Quantum state research to create ultracold cesium sensors

Physicists have successfully used a single cesium atom as a sensor for ultracold temperatures through quantum states research.

Quantum states are the spin or angular momentum of the atom. With these spins, they measured the temperature of an ultra-cold gas and the magnetic field. The system is characterised by a particularly high sensitivity. Such sensors could be used in the future, for example, to investigate quantum systems without interference. The work was published in the journal Physical Review X.

“Improving measurements and minimising perturbation of the environment”

According to the study: “Quantum probes are atomic sized devices mapping information of their environment to quantum-mechanical states. By improving measurements and at the same time minimising perturbation of the environment, they form a central asset for quantum technologies.

“We realise spin-based quantum probes by immersing individual Cs atoms into an ultracold Rb bath. Controlling inelastic spin-exchange processes between the probe and bath allows us to map motional and thermal information onto quantum-spin states.”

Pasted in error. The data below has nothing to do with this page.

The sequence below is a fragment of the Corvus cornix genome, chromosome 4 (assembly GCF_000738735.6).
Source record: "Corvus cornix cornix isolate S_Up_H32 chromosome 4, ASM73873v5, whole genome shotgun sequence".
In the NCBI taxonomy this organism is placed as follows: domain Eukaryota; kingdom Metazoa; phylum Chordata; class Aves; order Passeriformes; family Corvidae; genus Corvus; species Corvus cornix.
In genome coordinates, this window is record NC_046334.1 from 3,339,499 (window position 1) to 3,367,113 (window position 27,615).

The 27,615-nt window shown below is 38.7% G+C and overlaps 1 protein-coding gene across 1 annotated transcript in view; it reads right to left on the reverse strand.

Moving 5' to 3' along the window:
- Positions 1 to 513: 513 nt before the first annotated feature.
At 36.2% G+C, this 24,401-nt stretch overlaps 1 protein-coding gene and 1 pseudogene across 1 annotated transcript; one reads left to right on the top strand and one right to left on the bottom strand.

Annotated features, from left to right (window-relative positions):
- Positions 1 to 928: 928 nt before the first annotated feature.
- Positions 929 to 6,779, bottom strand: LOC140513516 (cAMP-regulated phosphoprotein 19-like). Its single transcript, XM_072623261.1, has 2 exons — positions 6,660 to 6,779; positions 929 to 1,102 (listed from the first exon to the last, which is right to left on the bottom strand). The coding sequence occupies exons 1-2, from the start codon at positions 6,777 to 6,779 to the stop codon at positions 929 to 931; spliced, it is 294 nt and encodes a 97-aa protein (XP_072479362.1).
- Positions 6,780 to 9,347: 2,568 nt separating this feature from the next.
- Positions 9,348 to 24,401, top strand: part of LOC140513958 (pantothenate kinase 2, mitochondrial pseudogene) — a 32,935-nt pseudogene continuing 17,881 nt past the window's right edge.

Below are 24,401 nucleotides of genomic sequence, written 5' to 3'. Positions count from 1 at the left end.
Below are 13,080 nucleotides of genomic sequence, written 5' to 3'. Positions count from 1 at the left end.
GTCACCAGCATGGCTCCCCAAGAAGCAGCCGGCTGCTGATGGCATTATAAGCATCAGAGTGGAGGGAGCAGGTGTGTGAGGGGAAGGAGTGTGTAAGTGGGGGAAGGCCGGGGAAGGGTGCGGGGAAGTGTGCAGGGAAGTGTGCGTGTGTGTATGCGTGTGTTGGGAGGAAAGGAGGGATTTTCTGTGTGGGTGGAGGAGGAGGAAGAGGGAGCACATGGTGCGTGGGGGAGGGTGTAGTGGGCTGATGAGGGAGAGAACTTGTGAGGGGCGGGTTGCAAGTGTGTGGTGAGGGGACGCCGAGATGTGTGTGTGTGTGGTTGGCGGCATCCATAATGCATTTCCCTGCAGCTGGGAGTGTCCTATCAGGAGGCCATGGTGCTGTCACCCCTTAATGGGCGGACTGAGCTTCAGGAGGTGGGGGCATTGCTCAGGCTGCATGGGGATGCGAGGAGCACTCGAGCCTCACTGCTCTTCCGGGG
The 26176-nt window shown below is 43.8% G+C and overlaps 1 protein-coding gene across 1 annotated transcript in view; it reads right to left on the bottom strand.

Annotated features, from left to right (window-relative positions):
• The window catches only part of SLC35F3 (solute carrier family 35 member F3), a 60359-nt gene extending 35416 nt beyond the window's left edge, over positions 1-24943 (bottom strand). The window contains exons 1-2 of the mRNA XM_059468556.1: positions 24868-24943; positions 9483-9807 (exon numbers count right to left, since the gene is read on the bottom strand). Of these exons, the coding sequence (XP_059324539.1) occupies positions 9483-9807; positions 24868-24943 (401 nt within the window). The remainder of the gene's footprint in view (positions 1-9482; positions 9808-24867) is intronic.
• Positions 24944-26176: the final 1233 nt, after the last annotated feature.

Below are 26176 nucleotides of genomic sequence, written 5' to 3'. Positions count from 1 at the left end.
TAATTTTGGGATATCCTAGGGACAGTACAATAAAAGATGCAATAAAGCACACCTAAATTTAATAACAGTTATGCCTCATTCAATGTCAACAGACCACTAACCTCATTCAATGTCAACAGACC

In their experiments, scientists led by Professor Dr Artur Widera, who studies quantum systems, observed individual cesium atoms in a rubidium gas cooled down to near absolute zero. The temperature is only a billionth of a fraction of a degree above this zero point.

Spin states of cesium atoms

The research team have investigated whether the spin states of the cesium atom can be used to gain information. “The term spin refers to the intrinsic angular momentum of an atom,” explains Professor Widera of Technische Universität Kaiserslautern (TUK). “In cesium, there are seven different orientations for this spin.” The research focused on the gas temperature.

Once the single cesium atom is introduced into the rubidium gas, the rubidium atoms collide with it. “This allows angular momentum to be exchanged between the atoms until a balance of spin is achieved,” explains Dr Quentin Bouton, lead scientist and first author of the study.

The researcher team measure the spin of the individual atom and can thus determine the temperature. Comparing this method with conventional measuring methods, where physicists obtain the same temperature value, confirms its success.

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